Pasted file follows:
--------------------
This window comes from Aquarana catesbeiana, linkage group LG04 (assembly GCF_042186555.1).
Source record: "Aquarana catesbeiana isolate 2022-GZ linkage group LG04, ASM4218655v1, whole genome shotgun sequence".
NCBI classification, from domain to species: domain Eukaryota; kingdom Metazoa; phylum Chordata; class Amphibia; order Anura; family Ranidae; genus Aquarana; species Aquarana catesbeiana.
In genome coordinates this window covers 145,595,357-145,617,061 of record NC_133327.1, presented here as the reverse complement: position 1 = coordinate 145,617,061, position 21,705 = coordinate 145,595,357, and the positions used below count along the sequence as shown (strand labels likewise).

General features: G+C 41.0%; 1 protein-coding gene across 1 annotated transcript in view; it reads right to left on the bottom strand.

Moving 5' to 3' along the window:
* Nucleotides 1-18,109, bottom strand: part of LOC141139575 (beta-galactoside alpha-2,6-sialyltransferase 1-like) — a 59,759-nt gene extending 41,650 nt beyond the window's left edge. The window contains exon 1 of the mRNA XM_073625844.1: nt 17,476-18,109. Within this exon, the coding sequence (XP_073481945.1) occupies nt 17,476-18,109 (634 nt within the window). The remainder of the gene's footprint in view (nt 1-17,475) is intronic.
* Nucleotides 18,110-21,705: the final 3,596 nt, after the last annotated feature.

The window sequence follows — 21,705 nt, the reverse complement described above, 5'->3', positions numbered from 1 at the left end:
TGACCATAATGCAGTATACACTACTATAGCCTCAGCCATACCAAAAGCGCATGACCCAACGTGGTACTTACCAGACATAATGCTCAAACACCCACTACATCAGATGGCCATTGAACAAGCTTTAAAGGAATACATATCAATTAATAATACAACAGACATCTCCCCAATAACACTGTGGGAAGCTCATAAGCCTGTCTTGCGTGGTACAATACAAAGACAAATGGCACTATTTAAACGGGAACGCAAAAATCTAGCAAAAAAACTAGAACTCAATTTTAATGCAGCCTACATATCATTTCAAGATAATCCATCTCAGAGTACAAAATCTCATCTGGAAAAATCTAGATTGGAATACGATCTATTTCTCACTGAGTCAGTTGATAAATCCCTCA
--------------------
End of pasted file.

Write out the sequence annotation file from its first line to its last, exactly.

This window comes from Aquarana catesbeiana, linkage group LG04 (assembly GCF_042186555.1).
Source record: "Aquarana catesbeiana isolate 2022-GZ linkage group LG04, ASM4218655v1, whole genome shotgun sequence".
NCBI classification, from domain to species: domain Eukaryota; kingdom Metazoa; phylum Chordata; class Amphibia; order Anura; family Ranidae; genus Aquarana; species Aquarana catesbeiana.
In genome coordinates this window covers 145,595,357-145,617,061 of record NC_133327.1, presented here as the reverse complement: position 1 = coordinate 145,617,061, position 21,705 = coordinate 145,595,357, and the positions used below count along the sequence as shown (strand labels likewise).

General features: G+C 41.0%; 1 protein-coding gene across 1 annotated transcript in view; it reads right to left on the bottom strand.

Moving 5' to 3' along the window:
* Nucleotides 1-18,109, bottom strand: part of LOC141139575 (beta-galactoside alpha-2,6-sialyltransferase 1-like) — a 59,759-nt gene extending 41,650 nt beyond the window's left edge. The window contains exon 1 of the mRNA XM_073625844.1: nt 17,476-18,109. Within this exon, the coding sequence (XP_073481945.1) occupies nt 17,476-18,109 (634 nt within the window). The remainder of the gene's footprint in view (nt 1-17,475) is intronic.
* Nucleotides 18,110-21,705: the final 3,596 nt, after the last annotated feature.

The window sequence follows — 21,705 nt, the reverse complement described above, 5'->3', positions numbered from 1 at the left end:
TGACCATAATGCAGTATACACTACTATAGCCTCAGCCATACCAAAAGCGCATGACCCAACGTGGTACTTACCAGACATAATGCTCAAACACCCACTACATCAGATGGCCATTGAACAAGCTTTAAAGGAATACATATCAATTAATAATACAACAGACATCTCCCCAATAACACTGTGGGAAGCTCATAAGCCTGTCTTGCGTGGTACAATACAAAGACAAATGGCACTATTTAAACGGGAACGCAAAAATCTAGCAAAAAAACTAGAACTCAATTTTAATGCAGCCTACATATCATTTCAAGATAATCCATCTCAGAGTACAAAATCTCATCTGGAAAAATCTAGATTGGAATACGATCTATTTCTCACTGAGTCAGTTGATAAATCCCTCA